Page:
Actually, I didn’t: [ is actually a command, /bin/[, and is another name for the test command. See below for details.

This is why you shouldn’t call a test program test: if you have “.” at the end of your path, as you should, executing test will run /bin/test.

The condition can actually be any command. If it returns a zero exit status, the condition is true; otherwise, it is false. Thus, you can write things like



if grep $user /etc/passwd; then

echo “$user has an account”


echo “$user doesn’t have an account”



The while statement should also be familiar to you from any number of other programming languages. Its syntax in sh is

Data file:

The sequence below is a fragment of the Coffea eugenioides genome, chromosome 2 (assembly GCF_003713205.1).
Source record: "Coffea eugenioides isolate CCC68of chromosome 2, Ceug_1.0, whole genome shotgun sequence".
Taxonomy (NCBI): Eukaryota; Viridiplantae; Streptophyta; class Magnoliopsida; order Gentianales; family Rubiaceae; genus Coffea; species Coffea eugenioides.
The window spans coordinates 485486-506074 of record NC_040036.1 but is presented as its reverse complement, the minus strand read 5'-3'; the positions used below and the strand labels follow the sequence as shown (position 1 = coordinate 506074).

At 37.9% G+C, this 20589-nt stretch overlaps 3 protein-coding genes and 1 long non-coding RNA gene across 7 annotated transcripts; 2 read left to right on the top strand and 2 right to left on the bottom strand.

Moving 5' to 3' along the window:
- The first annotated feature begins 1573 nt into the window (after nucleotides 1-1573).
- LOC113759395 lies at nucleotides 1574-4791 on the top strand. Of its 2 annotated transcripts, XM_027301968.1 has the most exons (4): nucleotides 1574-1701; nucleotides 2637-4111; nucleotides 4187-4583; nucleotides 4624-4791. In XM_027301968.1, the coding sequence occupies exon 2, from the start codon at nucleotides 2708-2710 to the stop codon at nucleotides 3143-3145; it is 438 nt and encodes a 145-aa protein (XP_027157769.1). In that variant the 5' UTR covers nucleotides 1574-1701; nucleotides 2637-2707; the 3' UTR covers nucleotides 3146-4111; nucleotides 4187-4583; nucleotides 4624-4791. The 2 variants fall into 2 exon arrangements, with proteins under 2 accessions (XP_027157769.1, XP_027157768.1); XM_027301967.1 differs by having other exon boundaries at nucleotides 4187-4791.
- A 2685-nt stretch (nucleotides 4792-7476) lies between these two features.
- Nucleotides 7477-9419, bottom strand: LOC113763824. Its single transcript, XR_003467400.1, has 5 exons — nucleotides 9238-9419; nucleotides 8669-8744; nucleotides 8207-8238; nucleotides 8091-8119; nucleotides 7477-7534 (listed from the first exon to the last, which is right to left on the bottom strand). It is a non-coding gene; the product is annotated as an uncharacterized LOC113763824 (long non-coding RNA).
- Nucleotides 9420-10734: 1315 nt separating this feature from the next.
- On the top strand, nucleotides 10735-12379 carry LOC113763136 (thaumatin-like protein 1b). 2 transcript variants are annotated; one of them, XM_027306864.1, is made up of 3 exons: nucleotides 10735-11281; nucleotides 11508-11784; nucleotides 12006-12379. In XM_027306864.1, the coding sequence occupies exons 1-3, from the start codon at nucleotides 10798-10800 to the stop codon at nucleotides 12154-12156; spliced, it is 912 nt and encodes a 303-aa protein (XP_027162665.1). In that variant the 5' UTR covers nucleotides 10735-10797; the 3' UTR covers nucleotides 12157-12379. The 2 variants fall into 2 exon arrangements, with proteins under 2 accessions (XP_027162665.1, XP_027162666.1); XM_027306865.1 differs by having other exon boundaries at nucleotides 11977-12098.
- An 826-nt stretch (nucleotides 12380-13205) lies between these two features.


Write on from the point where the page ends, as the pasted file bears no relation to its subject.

while condition; do

As you might expect, the while loop executes commands as long as condition is true. Again, condition can be any command, and is true if the command exits with a zero exit status.

A while loop may contain two special commands: break and continue.

break exits the while loop immediately, jumping to the next statement after the done.

continue skips the rest of the body of the loop, and jumps back to the top, to where condition is evaluated.


The for loop iterates over all of the elements in a list. Its syntax is

for var in list; do

list is zero or more words. The for construct will assign the variable var to each word in turn, then execute commands. For example:


for i in foo bar baz “do be do”; do

echo “$i”


will print

foo bar baz do be do

A for loop may also contain break and continue statements. They work the same way as in the while loop.


The case construct works like C’s switch statement, except that it matches patterns instead of numerical values. Its syntax is